Do Student Events Promote Community?


Over the summer, several members of The King's Council met together to formulate a budget proposal for the 2012-2013 academic year. At the first Council meeting of the year, they submitted their proposal to the House presidents. After having looked over the proposal, one of the presidents raised the concern that student events may not have been allocated enough funding. This came after it was revealed that the Department of Student Events (if I may call it that) will be receiving $22,000 of the total budget of $88,715 – just barely shy of a quarter of all Council funds.

This president raised the concern that 25 percent of the Council funding – which is a cut from past years – would damage the ability of student events to fulfill its purpose of “promoting community.”

Here at King's, “community” is, in the words of 20th century intellectual Richard M. Weaver, a “god term” – an idea with such “inherent potency” that it automatically gives anything connected with it a positive meaning. Whatever is done in the name of “community,” after all, must be a good thing.

But what is “community”?

As a Man of Bonhoeffer, I must admit that I am partial towards our namesake's conception of community as he outlines it in Life Together. According to Bonhoeffer, “community” is not something that just happens when you have a bunch of people show up to a party, or roller skating, or a movie night. It's not that simple. For Bonhoeffer, community is an intentional process and can only be achieved through a constant, concerted effort by the members of said community to reinforce and strengthen relationships on a deep, personal, spiritual and emotional level.

With this in mind, can we really say that stuffing 200-500 students in one room for something like the Fall Concert, the Red and Green Affair or Spring Formal “builds community?”

I don't think so. These events are great ways to get students together for a night of fun and hanging out, and it's a great way to meet new people, especially at the beginning of the year. But this is not developing community; it's having an active social life. True community takes work– a lot more work than just hosting a few social events. The events the Council funds with their Student Events budget are great for building camaraderie and memorable experiences – but not for their stated purpose of “building community.”

The real community-builders here at King's are the Houses. I've developed bonds with guys in Bonhoeffer that run deeper than anything I've known before. This is due to the hard work, dedication and persistence of my House Exec Teams and members over the two years that I've been here – not $20,000 worth of events hosted by the Council.

This year, we are only spending $7,000 more on our Houses than we are on events – that's a difference of less than eight percent of the budget. This seems a radical inconsistency for  a Council that claims to be House-centric and one of whose main goals is the promotion of “community” within the college.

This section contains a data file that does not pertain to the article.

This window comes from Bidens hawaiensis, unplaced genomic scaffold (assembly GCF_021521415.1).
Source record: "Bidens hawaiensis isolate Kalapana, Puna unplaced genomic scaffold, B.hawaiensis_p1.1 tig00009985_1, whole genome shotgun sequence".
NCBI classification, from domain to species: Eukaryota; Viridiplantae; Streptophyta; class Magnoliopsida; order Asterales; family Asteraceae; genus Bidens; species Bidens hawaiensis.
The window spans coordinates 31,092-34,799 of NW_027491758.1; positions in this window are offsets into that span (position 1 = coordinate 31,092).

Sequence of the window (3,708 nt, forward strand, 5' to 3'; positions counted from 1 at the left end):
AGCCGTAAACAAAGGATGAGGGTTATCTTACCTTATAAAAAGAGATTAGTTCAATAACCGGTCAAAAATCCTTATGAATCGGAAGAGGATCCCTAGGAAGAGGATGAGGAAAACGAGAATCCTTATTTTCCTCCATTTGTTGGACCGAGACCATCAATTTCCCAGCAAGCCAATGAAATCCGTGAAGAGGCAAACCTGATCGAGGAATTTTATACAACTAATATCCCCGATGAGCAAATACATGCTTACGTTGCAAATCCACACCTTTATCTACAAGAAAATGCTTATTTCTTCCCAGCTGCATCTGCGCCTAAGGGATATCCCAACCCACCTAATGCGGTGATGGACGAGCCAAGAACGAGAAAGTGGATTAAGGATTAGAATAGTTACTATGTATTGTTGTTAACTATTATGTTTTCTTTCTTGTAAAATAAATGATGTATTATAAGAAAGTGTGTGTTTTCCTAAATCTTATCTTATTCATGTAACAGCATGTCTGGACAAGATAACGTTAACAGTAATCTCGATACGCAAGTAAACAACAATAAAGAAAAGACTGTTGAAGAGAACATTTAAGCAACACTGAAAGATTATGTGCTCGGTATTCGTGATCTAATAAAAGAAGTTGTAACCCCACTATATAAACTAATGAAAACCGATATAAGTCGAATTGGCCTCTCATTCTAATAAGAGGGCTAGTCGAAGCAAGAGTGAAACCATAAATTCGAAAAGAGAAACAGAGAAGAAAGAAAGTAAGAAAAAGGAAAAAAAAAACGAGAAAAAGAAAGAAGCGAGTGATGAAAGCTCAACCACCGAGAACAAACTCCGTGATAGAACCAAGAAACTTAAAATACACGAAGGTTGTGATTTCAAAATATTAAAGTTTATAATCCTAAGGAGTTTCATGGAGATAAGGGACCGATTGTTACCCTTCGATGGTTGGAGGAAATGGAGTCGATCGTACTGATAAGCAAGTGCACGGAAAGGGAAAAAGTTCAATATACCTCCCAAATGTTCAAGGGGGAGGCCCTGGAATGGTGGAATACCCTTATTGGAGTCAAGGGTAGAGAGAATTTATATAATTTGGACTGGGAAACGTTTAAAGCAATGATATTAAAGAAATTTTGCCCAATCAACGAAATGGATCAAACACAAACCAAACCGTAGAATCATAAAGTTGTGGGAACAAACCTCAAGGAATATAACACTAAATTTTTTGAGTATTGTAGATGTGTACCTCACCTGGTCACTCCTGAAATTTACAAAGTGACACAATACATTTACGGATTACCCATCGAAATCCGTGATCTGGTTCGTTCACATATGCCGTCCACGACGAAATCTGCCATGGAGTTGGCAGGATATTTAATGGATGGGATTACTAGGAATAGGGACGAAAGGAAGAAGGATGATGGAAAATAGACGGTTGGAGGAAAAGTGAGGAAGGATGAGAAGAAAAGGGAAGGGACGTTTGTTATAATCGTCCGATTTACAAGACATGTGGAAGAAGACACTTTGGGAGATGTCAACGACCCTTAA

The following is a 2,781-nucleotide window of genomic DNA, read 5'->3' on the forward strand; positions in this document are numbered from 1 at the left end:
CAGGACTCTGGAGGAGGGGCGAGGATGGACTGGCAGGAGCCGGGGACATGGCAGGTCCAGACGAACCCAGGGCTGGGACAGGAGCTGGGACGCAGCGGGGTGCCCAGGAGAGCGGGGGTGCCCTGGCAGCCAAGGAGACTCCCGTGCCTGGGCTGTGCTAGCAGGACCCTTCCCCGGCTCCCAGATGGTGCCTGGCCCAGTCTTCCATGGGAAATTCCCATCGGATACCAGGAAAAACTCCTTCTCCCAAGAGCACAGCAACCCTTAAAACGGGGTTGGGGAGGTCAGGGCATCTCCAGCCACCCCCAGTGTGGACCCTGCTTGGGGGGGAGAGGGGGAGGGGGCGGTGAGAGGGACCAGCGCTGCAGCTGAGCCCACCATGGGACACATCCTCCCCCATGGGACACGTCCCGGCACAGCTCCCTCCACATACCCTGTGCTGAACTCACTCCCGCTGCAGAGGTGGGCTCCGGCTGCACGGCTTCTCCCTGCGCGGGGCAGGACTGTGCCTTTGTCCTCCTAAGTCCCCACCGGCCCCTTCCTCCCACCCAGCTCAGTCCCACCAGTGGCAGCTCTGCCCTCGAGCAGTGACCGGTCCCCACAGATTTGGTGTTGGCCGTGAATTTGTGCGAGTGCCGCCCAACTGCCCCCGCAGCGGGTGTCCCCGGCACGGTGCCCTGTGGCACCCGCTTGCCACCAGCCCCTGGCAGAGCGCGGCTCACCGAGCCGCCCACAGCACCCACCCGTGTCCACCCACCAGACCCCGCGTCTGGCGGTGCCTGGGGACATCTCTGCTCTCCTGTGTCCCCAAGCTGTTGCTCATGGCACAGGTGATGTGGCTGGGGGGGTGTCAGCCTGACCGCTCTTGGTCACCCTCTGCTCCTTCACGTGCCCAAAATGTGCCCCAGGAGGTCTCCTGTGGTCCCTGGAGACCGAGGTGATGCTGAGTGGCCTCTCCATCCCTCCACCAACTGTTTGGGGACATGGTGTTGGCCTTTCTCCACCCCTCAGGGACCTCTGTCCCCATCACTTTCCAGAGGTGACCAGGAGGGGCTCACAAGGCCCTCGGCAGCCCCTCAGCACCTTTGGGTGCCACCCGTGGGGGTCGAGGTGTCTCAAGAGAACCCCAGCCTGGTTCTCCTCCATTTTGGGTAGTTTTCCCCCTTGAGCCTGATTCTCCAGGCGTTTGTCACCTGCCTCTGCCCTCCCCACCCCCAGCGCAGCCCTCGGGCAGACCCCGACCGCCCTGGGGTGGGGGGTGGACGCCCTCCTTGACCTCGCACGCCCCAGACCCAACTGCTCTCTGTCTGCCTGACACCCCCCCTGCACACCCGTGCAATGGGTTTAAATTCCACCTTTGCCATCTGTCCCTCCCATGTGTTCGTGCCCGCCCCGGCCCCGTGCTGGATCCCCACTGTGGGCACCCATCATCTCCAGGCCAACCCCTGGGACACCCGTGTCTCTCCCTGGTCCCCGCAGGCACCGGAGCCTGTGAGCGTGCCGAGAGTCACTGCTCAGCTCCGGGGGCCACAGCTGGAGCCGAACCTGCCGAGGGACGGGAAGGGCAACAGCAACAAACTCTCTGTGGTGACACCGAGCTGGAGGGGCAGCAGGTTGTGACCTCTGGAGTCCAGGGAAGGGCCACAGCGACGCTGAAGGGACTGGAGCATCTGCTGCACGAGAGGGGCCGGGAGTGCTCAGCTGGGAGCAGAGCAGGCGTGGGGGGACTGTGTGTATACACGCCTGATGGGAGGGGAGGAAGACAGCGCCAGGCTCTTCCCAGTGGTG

Now, I'm not saying that we should immediately get rid of the Director of Student Events position or eliminate all student events that operate on Council funding. But if we're going to continue on doing the same things we have been with regard to student events, let's at least be honest with ourselves about what we intend and what these events actually achieve.

Getting the entire student body together for an evening of listening to music, or Christmas partying, or watching the Super Bowl, or any other big group activity, is a lot of fun. But that's all it is.

It's fun, but it's not building real community. If we're serious about actually fostering “community,” we need to have a solid conception of what it is. Let's take time to think through and discuss what it means to be part of a “community” within our Houses, in the Council, and in the student body as a whole.

We can come to a fuller understanding of “community” and how to encourage its development effectively, but if we continue with our current cavalier use of the word, we will slowly distort its real meaning, and sap it of its depth and true significance.

[Note from the Author: Any mention of The King's Council, or any particular House president is not meant as a personal attack or insult. I merely wish to remind them, and the rest of the student body, that words, especially words as loaded – and as central to King's as we know it – as “community” are weighty and should not be thrown about lightly.]

Christian Stempert is a junior majoring in Politics, Philosophy and Economics. His writing has been featured by Real Clear Religion, the Institute on Religion & Democracy, and He blogs at